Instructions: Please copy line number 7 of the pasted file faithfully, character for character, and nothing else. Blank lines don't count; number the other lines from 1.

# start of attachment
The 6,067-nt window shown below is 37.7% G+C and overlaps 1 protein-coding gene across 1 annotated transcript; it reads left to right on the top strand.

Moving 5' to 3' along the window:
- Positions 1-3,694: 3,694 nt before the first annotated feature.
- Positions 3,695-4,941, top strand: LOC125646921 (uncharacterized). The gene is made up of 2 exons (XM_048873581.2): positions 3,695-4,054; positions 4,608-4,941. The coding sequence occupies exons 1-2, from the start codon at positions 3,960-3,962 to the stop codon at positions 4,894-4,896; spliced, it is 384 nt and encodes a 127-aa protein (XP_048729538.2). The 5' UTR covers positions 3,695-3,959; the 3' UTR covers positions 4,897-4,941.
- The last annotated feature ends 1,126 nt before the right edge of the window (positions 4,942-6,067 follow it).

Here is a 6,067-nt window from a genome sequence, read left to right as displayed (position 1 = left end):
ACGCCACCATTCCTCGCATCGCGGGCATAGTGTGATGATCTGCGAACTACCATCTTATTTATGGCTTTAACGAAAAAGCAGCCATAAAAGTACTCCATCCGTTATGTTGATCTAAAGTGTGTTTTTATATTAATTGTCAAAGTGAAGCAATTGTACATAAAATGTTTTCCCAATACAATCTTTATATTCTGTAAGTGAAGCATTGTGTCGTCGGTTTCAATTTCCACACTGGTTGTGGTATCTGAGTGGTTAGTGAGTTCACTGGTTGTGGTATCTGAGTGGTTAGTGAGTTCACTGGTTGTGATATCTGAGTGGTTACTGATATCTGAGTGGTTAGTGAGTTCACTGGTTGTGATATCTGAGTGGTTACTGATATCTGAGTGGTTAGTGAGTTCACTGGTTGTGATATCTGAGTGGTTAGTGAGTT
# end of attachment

ACGCCACCATTCCTCGCATCGCGGGCATAGTGTGATGATCTGCGAACTACCATCTTATTTATGGCTTTAACGAAAAAGCAGCCATAAAAGTACTCCATCCGTTATGTTGATCTAAAGTGTGTTTTTATATTAATTGTCAAAGTGAAGCAATTGTACATAAAATGTTTTCCCAATACAATCTTTATATTCTGTAAGTGAAGCATTGTGTCGTCGGTTTCAATTTCCACACTGGTTGTGGTATCTGAGTGGTTAGTGAGTTCACTGGTTGTGGTATCTGAGTGGTTAGTGAGTTCACTGGTTGTGATATCTGAGTGGTTACTGATATCTGAGTGGTTAGTGAGTTCACTGGTTGTGATATCTGAGTGGTTACTGATATCTGAGTGGTTAGTGAGTTCACTGGTTGTGATATCTGAGTGGTTAGTGAGTT